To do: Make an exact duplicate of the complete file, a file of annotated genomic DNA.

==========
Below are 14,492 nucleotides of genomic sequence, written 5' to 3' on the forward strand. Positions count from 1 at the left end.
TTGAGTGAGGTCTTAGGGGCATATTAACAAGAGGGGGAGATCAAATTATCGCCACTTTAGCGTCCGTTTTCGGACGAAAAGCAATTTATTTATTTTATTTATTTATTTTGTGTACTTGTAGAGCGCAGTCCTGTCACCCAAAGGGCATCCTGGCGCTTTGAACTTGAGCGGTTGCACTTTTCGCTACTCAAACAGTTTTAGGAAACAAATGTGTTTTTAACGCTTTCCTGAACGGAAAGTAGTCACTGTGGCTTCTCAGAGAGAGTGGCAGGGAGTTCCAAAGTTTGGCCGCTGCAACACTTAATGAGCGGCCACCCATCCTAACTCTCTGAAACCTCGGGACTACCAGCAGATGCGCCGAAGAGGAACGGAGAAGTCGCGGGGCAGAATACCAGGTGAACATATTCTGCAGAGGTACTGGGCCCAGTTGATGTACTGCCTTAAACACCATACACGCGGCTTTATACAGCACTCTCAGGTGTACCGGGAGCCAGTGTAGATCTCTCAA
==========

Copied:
Below are 14,492 nucleotides of genomic sequence, written 5' to 3' on the forward strand. Positions count from 1 at the left end.
TTGAGTGAGGTCTTAGGGGCATATTAACAAGAGGGGGAGATCAAATTATCGCCACTTTAGCGTCCGTTTTCGGACGAAAAGCAATTTATTTATTTTATTTATTTATTTTGTGTACTTGTAGAGCGCAGTCCTGTCACCCAAAGGGCATCCTGGCGCTTTGAACTTGAGCGGTTGCACTTTTCGCTACTCAAACAGTTTTAGGAAACAAATGTGTTTTTAACGCTTTCCTGAACGGAAAGTAGTCACTGTGGCTTCTCAGAGAGAGTGGCAGGGAGTTCCAAAGTTTGGCCGCTGCAACACTTAATGAGCGGCCACCCATCCTAACTCTCTGAAACCTCGGGACTACCAGCAGATGCGCCGAAGAGGAACGGAGAAGTCGCGGGGCAGAATACCAGGTGAACATATTCTGCAGAGGTACTGGGCCCAGTTGATGTACTGCCTTAAACACCATACACGCGGCTTTATACAGCACTCTCAGGTGTACCGGGAGCCAGTGTAGATCTCTCAA